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The FAA is testing new technology to find dangerous drone operators

The FAA is testing new technology to find dangerous drone operators

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The Federal Aviation Administration is cracking down on unauthorized drone flights. Earlier this week the body hit a commercial drone operator, SkyPan International, with a $1.9 million fine for illegal flights that took place over New York and Chicago. In order to monitor similar flights in the future, and to stop dangerous collisions between drones and aircraft, the administration has now signed an agreement to test technology that would help it find the operators of drones flying near airports.

The tech scans radar signals to track pilots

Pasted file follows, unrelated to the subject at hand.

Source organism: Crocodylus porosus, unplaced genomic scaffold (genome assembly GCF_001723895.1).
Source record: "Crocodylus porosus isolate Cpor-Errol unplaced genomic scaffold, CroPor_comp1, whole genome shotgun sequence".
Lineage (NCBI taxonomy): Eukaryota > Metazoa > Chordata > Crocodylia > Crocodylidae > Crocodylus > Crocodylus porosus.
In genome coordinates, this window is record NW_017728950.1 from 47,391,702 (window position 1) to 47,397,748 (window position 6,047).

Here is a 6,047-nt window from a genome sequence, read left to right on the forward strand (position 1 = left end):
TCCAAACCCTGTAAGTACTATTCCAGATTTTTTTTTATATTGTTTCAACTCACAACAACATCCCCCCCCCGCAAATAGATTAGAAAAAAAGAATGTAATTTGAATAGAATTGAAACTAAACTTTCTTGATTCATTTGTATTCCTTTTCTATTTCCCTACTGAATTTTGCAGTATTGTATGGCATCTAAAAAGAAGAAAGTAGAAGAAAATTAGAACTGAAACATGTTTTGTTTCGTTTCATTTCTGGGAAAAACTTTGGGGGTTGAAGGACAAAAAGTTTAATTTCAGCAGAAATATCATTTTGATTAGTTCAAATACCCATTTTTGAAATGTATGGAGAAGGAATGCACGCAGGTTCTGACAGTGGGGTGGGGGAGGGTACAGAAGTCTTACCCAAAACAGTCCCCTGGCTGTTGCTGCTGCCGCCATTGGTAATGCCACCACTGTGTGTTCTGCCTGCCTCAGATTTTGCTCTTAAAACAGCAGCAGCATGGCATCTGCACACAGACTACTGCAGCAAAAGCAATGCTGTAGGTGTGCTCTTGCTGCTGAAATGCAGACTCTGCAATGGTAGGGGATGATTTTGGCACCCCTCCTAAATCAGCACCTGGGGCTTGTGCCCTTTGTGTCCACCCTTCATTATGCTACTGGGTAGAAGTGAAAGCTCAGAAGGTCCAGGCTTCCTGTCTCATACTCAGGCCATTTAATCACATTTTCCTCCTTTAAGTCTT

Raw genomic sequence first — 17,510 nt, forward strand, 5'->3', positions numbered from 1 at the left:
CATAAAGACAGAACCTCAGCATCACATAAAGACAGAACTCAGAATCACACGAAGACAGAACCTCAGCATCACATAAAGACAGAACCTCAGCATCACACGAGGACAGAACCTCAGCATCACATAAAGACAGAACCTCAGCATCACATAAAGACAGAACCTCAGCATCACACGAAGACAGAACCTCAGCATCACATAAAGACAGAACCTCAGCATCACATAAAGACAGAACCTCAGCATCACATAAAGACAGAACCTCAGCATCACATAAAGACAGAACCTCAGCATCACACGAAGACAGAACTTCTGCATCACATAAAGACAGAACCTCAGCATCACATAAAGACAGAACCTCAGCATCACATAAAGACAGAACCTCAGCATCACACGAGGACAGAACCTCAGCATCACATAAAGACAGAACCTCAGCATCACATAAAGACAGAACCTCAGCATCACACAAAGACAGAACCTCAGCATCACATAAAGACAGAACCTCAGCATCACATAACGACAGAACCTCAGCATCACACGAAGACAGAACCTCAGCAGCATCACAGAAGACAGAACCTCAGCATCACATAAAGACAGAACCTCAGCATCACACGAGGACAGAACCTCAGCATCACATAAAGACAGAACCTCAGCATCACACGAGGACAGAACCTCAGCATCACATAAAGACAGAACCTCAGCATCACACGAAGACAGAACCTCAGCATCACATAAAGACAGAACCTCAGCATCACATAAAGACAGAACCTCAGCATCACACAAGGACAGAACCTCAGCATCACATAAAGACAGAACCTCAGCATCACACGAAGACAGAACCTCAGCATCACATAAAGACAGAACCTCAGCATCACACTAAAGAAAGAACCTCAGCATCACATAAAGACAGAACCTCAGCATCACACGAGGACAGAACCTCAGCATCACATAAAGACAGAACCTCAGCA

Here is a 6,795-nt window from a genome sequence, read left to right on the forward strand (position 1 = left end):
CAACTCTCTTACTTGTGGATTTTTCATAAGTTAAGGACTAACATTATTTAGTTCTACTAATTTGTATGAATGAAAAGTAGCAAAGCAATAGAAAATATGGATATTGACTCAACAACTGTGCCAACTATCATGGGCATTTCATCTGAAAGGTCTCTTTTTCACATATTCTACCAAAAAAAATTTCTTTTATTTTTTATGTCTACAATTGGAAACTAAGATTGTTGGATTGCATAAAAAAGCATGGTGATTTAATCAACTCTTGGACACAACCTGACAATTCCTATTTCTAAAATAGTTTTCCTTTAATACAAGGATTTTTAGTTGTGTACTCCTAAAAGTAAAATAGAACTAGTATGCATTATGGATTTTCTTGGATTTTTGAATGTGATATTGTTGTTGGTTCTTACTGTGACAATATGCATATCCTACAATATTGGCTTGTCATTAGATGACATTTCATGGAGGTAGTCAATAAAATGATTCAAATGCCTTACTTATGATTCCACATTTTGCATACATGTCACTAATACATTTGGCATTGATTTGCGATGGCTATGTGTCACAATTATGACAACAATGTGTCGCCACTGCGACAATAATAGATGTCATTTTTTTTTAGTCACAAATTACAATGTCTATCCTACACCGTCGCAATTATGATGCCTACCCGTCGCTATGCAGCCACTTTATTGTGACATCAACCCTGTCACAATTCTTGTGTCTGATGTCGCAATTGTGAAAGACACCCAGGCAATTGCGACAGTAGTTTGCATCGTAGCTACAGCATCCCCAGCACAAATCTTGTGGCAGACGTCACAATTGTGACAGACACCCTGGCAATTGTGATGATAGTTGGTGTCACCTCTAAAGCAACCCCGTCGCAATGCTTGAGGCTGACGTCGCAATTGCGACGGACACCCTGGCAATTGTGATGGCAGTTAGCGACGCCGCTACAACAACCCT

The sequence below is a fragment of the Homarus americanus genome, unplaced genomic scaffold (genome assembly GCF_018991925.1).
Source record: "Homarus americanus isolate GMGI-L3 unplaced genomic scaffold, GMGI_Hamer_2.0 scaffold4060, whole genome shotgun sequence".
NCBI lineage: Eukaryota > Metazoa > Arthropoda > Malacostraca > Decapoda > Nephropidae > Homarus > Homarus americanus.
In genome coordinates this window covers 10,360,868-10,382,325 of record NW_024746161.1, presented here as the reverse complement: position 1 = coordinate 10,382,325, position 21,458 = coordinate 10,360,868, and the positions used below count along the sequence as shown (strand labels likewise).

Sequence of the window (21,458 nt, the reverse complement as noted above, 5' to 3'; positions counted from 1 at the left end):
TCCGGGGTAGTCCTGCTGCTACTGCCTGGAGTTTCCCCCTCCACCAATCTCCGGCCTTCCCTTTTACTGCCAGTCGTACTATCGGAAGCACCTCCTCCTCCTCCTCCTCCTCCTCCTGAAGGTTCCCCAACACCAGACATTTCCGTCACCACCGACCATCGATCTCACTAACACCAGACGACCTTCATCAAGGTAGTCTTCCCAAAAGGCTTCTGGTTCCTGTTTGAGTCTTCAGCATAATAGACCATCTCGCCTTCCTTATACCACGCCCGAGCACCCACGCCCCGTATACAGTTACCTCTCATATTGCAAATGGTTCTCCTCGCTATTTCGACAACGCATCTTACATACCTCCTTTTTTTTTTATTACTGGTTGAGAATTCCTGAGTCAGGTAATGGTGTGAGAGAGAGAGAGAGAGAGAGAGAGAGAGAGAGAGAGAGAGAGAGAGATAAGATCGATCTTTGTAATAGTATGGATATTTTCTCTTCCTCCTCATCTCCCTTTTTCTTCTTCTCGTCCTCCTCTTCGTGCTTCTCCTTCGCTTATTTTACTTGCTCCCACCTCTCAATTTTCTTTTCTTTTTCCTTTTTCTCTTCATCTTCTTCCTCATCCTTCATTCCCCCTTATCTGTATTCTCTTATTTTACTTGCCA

John Mengucci, president of the company providing the technology, said it "provides a proven way to passively detect, identify, and track" drone operators by monitoring the radio signals between drone and controller. As reports of pilots spotting drones increase — doubling between 2014 and the first eight months of 2015 alone — the FAA says finding and stopping unauthorized flights is increasingly difficult. "One of the biggest challenges we're having is locating the operator," FAA deputy administrator Michael Whitaker told the House Transportation and Infrastructure Committee on Wednesday.

The FAA faces criticism for its achingly slow progress towards unified legislation for drone operators. The administration was instructed to enshrine laws for drone use this year, but after the governmental body proposed surprisingly generous preliminary rules for hobbyist drone pilots earlier this year, it missed a September deadline for the full regulations. The FAA has acknowledged its slow progress, but has warned that it may take until 2017 to finalize its drone regulations. Until then, drone pilots will need to err on the side of caution to avoid being spotted by this new technology and hit with hefty fines.